The fourth feature collaboration between director Roger Michell and scenarist Hanif Kureishi continues their explorations of love in later life — and love of veteran British actors. “Le Week-End” stars Jim Broadbent and Lindsay Duncan as a sixtysomething academic duo who celebrate their 30th wedding anniversary by returning to the site of their honeymoon; Paris proves as romantic as ever, but this trip reveals both the deep bonds and the equally deep fissures in their relationship. Bittersweet, charming yet often very thorny, this display of keenly intelligent craftsmanship on all levels should appeal to the same mature audiences that embraced the creators’ 2006 “Venus.” Music Box plans a limited U.S. theatrical launch in February.
Things start on an off note — hardly the last — as Meg Burrows (Duncan), a woman of very definite opinions, summarily rejects the hotel they’ve booked. Assessing their room, she grumbles, “It’s … uh … beige,” as if that were a well-known universal violation of good taste. After a costly sight-seeing cab ride to buck up her spirits, she and hubby Nick (Broadbent) check into a doubtless wildly expensive but duly superior establishment and set about realizing their perfect City of Love weekend.
But love is hardly the only emotion between them. Nick tries to resuscitate their sex life in vain; though not averse to occasional, casual physical affection, Meg can turn cross and reject his touch by snapping, “It’s not love — it’s like being arrested.” He’s devoted enough to try overcoming almost any rejection, while she is innately dissatisfied, mercurial, restless. “You can’t not love and hate the same person, usually within the space of five minutes” she says, “you” being very much a statement of self.
Although the two have reached what should be a comfortable near-retirement, things are unstable back home. A hapless grown son has just moved out with his wife and child, yet is already begging to be taken in again, something Meg adamantly opposes. Nick has bad news: Flippant advice he gave a student prompted her to file a formal complaint, and now he’s being forced into early retirement from his university professorship. Meg is sick of her own teaching job, and fancies drastic life changes as financially whimsical as her attitude toward credit-card charges in Paree. Nonetheless, they manage to enjoy the city and each other enormously at times, even when running out on an astronomical restaurant bill or visiting Samuel Beckett’s grave.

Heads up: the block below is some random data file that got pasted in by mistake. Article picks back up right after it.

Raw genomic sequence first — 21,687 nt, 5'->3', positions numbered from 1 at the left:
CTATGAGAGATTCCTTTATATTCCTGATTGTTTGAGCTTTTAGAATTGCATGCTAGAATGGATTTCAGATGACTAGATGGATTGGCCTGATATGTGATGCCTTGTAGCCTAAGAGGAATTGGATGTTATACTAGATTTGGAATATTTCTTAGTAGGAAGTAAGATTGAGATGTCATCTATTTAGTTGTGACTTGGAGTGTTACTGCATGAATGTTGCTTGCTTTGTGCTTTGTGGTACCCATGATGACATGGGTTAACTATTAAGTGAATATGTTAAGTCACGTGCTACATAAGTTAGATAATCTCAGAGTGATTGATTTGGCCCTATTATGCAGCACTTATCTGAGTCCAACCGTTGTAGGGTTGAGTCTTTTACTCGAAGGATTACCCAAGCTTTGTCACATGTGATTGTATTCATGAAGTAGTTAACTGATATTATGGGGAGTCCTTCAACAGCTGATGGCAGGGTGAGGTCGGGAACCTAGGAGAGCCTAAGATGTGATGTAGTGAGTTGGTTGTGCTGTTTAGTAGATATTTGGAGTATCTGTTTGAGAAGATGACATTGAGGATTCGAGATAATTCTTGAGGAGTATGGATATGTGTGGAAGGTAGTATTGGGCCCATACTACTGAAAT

A chance encounter reunites Nick with American expat Morgan (Jeff Goldblum), a writer who’s had all the fame, fortune and adventure that have eluded his former Cambridge classmate. The film reaches its emotional crescendo during a dinner-party sequence in which both leads have telling encounters with other guests — notably Nick’s with the host’s neglected son (Olly Alexander) from an abandoned first marriage, while secretly in the midst of possibly their most serious argument ever. Yet the public nadir they reach might just restore the Burrowses to each others’ good graces.
British stage, tube and film luminaries Duncan and Broadbent fully flesh out characters as familiar as they are complicated, while Goldblum gooses them (and the movie) with a delightful sketch of generous yet completely self-absorbed joie de vivre. A long way from the flashiness of such name-making early exercises as “My Beautiful Laundrette” and “Sammy and Rosie Get Laid,” Kureishi’s writing is insightful and precise here, though not immune to the occasional, useful shock tactic.
Michell handles all elements with restraint and panache, capturing some of Paris’ magic without resorting to tourist snaps amid a solid design/tech package. Highlighted soundtrack choices include a couple repeatedly heard cuts from English folkie icon Nick Drake.